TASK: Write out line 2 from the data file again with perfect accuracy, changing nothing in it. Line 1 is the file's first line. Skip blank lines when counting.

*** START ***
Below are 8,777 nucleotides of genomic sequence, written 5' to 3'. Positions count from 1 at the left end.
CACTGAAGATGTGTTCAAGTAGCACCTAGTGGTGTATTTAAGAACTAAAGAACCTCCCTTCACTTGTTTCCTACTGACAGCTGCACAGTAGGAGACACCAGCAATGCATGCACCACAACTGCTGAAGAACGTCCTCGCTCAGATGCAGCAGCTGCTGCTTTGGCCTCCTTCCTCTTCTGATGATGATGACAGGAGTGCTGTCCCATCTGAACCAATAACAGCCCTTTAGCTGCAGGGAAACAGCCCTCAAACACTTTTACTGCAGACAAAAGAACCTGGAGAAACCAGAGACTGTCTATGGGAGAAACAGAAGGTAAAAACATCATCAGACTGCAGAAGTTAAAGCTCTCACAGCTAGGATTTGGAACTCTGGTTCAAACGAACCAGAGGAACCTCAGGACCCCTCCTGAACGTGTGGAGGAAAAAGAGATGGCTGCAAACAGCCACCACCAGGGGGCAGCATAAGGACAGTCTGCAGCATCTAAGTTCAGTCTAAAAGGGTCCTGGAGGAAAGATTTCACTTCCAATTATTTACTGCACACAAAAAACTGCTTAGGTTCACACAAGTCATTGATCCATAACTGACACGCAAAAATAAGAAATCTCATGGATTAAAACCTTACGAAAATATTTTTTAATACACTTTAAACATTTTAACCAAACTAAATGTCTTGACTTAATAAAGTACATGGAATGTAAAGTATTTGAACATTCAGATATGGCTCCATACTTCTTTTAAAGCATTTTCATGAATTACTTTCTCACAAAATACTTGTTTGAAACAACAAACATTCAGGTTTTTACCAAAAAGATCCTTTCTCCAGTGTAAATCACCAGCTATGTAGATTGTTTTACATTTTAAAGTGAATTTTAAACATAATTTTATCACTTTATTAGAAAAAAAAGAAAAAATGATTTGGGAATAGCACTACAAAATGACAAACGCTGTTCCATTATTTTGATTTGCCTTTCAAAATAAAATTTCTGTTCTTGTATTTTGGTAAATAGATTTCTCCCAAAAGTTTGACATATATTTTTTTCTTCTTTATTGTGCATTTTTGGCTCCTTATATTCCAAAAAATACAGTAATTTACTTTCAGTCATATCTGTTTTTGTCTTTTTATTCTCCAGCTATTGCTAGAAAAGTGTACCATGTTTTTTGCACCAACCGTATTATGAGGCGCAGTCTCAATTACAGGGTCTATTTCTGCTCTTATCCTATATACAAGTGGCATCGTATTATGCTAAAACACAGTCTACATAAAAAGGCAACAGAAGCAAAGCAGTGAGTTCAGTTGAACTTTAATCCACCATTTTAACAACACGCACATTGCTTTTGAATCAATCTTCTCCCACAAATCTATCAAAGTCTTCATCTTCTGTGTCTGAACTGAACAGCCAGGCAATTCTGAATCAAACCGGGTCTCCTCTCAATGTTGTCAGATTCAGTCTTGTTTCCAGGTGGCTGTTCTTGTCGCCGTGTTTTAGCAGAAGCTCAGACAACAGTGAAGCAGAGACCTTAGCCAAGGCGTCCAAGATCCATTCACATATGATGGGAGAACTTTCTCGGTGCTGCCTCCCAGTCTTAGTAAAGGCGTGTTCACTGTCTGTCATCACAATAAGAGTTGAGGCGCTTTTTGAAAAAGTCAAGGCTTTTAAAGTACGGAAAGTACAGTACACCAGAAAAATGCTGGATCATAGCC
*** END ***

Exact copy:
CACTGAAGATGTGTTCAAGTAGCACCTAGTGGTGTATTTAAGAACTAAAGAACCTCCCTTCACTTGTTTCCTACTGACAGCTGCACAGTAGGAGACACCAGCAATGCATGCACCACAACTGCTGAAGAACGTCCTCGCTCAGATGCAGCAGCTGCTGCTTTGGCCTCCTTCCTCTTCTGATGATGATGACAGGAGTGCTGTCCCATCTGAACCAATAACAGCCCTTTAGCTGCAGGGAAACAGCCCTCAAACACTTTTACTGCAGACAAAAGAACCTGGAGAAACCAGAGACTGTCTATGGGAGAAACAGAAGGTAAAAACATCATCAGACTGCAGAAGTTAAAGCTCTCACAGCTAGGATTTGGAACTCTGGTTCAAACGAACCAGAGGAACCTCAGGACCCCTCCTGAACGTGTGGAGGAAAAAGAGATGGCTGCAAACAGCCACCACCAGGGGGCAGCATAAGGACAGTCTGCAGCATCTAAGTTCAGTCTAAAAGGGTCCTGGAGGAAAGATTTCACTTCCAATTATTTACTGCACACAAAAAACTGCTTAGGTTCACACAAGTCATTGATCCATAACTGACACGCAAAAATAAGAAATCTCATGGATTAAAACCTTACGAAAATATTTTTTAATACACTTTAAACATTTTAACCAAACTAAATGTCTTGACTTAATAAAGTACATGGAATGTAAAGTATTTGAACATTCAGATATGGCTCCATACTTCTTTTAAAGCATTTTCATGAATTACTTTCTCACAAAATACTTGTTTGAAACAACAAACATTCAGGTTTTTACCAAAAAGATCCTTTCTCCAGTGTAAATCACCAGCTATGTAGATTGTTTTACATTTTAAAGTGAATTTTAAACATAATTTTATCACTTTATTAGAAAAAAAAGAAAAAATGATTTGGGAATAGCACTACAAAATGACAAACGCTGTTCCATTATTTTGATTTGCCTTTCAAAATAAAATTTCTGTTCTTGTATTTTGGTAAATAGATTTCTCCCAAAAGTTTGACATATATTTTTTTCTTCTTTATTGTGCATTTTTGGCTCCTTATATTCCAAAAAATACAGTAATTTACTTTCAGTCATATCTGTTTTTGTCTTTTTATTCTCCAGCTATTGCTAGAAAAGTGTACCATGTTTTTTGCACCAACCGTATTATGAGGCGCAGTCTCAATTACAGGGTCTATTTCTGCTCTTATCCTATATACAAGTGGCATCGTATTATGCTAAAACACAGTCTACATAAAAAGGCAACAGAAGCAAAGCAGTGAGTTCAGTTGAACTTTAATCCACCATTTTAACAACACGCACATTGCTTTTGAATCAATCTTCTCCCACAAATCTATCAAAGTCTTCATCTTCTGTGTCTGAACTGAACAGCCAGGCAATTCTGAATCAAACCGGGTCTCCTCTCAATGTTGTCAGATTCAGTCTTGTTTCCAGGTGGCTGTTCTTGTCGCCGTGTTTTAGCAGAAGCTCAGACAACAGTGAAGCAGAGACCTTAGCCAAGGCGTCCAAGATCCATTCACATATGATGGGAGAACTTTCTCGGTGCTGCCTCCCAGTCTTAGTAAAGGCGTGTTCACTGTCTGTCATCACAATAAGAGTTGAGGCGCTTTTTGAAAAAGTCAAGGCTTTTAAAGTACGGAAAGTACAGTACACCAGAAAAATGCTGGATCATAGCC